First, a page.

Monday, September 7, 2009

GOP hypocrisy: Video of Reagan’s 1988 address to students of America

All week I’ve been riled up about the GOP’s ignorant attacks on a speech President Barack Obama plans to give students across America tomorrow about the importance of staying in school, getting good grades, and working hard to achieve success.

Before anyone had even seen a draft of Obama’s speech, the GOP jumped back on the fast track of the Fear-Mongering Express to insight anger along partisan lines.

Members of the GOP have good reason to fear the power a president holds for indoctrinating children. They needn’t look any further than a speech the golden boy of their own party, former President Ronald Reagan, gave to students in 1988. I was one of those children forced to sit in a school gymnasium listening to the importance of “our duty to bring the values of the American Revolution to all the peoples of the world,” which Reagan defines as a rebellion against “economic restrictions, taxes, and barriers to free trade.”

Reagan’s full speech, which you can also view below, is a complete overreach and abuse of power to spread a political ideology. Of course, only being a second-grader at the time, I didn’t realize this. All I saw was a very important man, someone even more important than my teacher, the principal of my school, and my parents, telling me what my duty was. I didn’t know what the American Revolution was about, much less what economic restrictions were. All I knew is that they must be an important reason for me feeling secure and safe, and that if I wanted to continue feeling secure and safe I should never want things to change.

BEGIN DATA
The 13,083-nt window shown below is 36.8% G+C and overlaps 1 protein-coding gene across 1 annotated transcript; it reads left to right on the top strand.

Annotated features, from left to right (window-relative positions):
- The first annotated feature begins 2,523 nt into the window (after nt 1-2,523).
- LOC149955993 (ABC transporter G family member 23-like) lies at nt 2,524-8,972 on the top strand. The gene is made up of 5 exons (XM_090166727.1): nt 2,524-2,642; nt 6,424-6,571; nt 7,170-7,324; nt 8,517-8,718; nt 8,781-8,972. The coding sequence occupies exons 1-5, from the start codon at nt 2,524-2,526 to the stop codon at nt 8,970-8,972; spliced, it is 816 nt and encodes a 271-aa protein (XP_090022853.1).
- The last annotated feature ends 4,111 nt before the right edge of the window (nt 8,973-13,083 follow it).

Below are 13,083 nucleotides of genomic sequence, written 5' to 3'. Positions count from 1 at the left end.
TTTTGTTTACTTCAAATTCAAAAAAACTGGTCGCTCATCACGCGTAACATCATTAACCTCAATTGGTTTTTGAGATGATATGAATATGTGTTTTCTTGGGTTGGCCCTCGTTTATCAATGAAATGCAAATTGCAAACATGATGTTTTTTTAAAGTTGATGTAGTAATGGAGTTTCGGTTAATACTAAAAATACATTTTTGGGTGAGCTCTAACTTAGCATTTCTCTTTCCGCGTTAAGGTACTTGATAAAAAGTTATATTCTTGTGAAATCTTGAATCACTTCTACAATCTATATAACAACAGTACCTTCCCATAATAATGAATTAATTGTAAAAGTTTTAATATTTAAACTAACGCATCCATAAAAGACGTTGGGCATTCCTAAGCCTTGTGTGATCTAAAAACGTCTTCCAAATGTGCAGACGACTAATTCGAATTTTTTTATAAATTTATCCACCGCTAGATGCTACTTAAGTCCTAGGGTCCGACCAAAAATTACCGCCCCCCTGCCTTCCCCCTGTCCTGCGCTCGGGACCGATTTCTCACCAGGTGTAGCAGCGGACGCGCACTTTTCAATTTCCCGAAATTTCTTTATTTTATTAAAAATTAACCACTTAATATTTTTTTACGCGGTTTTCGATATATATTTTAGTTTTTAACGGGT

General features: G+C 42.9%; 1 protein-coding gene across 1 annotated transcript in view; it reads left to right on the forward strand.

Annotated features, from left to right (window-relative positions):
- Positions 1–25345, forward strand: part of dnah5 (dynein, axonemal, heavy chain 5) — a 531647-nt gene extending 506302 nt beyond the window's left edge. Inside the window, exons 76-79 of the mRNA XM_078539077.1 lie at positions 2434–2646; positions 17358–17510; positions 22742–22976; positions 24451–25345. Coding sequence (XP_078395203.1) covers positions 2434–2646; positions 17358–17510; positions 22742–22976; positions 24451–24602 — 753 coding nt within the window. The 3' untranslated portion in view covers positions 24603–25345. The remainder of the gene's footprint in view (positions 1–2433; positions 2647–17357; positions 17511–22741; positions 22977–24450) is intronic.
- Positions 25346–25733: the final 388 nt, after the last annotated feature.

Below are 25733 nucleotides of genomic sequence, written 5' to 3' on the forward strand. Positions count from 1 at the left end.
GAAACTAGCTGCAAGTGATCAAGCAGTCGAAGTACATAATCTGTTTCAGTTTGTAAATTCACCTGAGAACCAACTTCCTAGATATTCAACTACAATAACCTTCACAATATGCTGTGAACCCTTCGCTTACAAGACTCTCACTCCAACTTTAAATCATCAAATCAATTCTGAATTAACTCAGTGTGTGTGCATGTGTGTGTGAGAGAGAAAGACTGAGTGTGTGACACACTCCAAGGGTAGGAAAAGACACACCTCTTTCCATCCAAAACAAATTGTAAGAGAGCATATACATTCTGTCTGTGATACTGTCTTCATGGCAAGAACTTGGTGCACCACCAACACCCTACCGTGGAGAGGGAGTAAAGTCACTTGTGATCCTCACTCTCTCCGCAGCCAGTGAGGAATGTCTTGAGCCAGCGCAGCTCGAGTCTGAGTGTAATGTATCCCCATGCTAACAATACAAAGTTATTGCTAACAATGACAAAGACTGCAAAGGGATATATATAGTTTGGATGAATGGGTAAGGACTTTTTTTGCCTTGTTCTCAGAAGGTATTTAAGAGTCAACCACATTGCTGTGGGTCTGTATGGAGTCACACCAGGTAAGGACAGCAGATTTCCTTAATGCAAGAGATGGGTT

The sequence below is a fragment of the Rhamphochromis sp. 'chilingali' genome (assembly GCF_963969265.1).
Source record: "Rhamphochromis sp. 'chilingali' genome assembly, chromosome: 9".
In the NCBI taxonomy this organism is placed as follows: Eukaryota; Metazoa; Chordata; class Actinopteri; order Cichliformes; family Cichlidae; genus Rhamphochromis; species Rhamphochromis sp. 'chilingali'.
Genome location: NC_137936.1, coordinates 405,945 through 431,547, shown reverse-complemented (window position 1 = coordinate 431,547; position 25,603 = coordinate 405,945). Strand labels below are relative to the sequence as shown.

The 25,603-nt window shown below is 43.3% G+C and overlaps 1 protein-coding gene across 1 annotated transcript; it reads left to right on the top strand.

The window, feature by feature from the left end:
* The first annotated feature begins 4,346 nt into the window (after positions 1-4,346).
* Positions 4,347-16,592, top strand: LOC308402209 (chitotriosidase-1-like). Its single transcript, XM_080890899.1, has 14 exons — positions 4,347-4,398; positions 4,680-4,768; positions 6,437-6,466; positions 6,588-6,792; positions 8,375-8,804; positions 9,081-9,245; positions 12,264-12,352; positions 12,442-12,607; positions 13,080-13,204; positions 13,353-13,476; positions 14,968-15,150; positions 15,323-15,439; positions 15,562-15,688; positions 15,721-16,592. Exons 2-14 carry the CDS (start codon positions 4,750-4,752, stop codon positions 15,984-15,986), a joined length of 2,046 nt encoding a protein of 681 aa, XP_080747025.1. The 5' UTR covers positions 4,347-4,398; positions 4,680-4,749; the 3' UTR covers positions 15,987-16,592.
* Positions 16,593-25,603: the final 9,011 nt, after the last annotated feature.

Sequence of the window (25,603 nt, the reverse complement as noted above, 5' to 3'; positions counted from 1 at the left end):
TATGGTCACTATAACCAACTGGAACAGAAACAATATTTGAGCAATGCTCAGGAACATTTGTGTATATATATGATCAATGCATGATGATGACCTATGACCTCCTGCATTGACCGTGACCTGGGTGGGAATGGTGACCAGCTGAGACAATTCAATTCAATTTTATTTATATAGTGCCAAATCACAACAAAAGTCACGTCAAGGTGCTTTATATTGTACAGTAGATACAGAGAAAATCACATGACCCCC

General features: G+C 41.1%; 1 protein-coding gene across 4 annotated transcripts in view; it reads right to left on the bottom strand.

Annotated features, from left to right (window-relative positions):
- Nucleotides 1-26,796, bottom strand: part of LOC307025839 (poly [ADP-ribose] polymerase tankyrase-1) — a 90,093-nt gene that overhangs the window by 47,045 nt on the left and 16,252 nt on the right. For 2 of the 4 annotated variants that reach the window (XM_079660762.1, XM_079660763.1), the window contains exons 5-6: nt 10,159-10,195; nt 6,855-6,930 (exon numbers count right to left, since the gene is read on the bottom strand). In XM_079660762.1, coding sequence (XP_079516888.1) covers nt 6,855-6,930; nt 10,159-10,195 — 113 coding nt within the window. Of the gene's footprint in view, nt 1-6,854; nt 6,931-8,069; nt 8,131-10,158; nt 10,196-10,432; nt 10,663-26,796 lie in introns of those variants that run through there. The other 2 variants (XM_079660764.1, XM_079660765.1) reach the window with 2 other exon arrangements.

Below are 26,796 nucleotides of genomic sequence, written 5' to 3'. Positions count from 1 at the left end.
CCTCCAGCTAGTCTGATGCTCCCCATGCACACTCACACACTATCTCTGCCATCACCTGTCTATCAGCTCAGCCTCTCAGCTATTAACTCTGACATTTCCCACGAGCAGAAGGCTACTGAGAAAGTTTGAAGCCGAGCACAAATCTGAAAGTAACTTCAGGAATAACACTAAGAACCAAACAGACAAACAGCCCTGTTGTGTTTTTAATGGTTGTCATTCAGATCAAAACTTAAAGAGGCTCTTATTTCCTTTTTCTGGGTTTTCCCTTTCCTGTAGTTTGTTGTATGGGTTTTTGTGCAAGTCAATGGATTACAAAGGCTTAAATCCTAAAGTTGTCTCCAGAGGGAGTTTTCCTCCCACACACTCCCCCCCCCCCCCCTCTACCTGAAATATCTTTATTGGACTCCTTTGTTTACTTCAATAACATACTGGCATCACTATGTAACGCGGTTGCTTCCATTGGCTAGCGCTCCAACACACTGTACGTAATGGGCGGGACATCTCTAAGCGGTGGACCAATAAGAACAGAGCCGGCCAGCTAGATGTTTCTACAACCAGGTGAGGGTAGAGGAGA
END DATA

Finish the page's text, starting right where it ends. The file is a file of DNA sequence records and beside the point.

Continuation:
If Reagan’s remarks had been more like President George H.W. Bush’s speech to students in 1991, then there wouldn’t be a need to post my thoughts on this subject. However, I feel it important to point out the complete hypocrisy of the GOP on this issue.

The last thing our country needs is another division along partisan lines, and I find it completely shameful one was created that will keep American children from hearing a message they all need – stay in school, respect your teachers, and work hard to achieve your dreams.

Wednesday, August 26, 2009

A public servant to the very end

There is no tribute I could post or words I could write to truly encapsulate the loss our country has had in the death of U.S. Sen. Ted Kennedy (D-Massachusetts). He wasn’t a politician. He was a public servant.

Despite serving more than 46 years in office, the third longest of any senator in the history of our country, he remained passionate and diligent to his responsibilities. He was not swayed by special interests or power, and never wavered from his commitment to fighting for the working class.

Even when facing down certain death, Kennedy put the public’s interest first. Just last week he sent a letter to key leaders of the Massachusetts legislature urging for laws governing succession of office to be changed. This was to ensure the state would not lose a vote in the upcoming showdown over health care reform after the summer recess.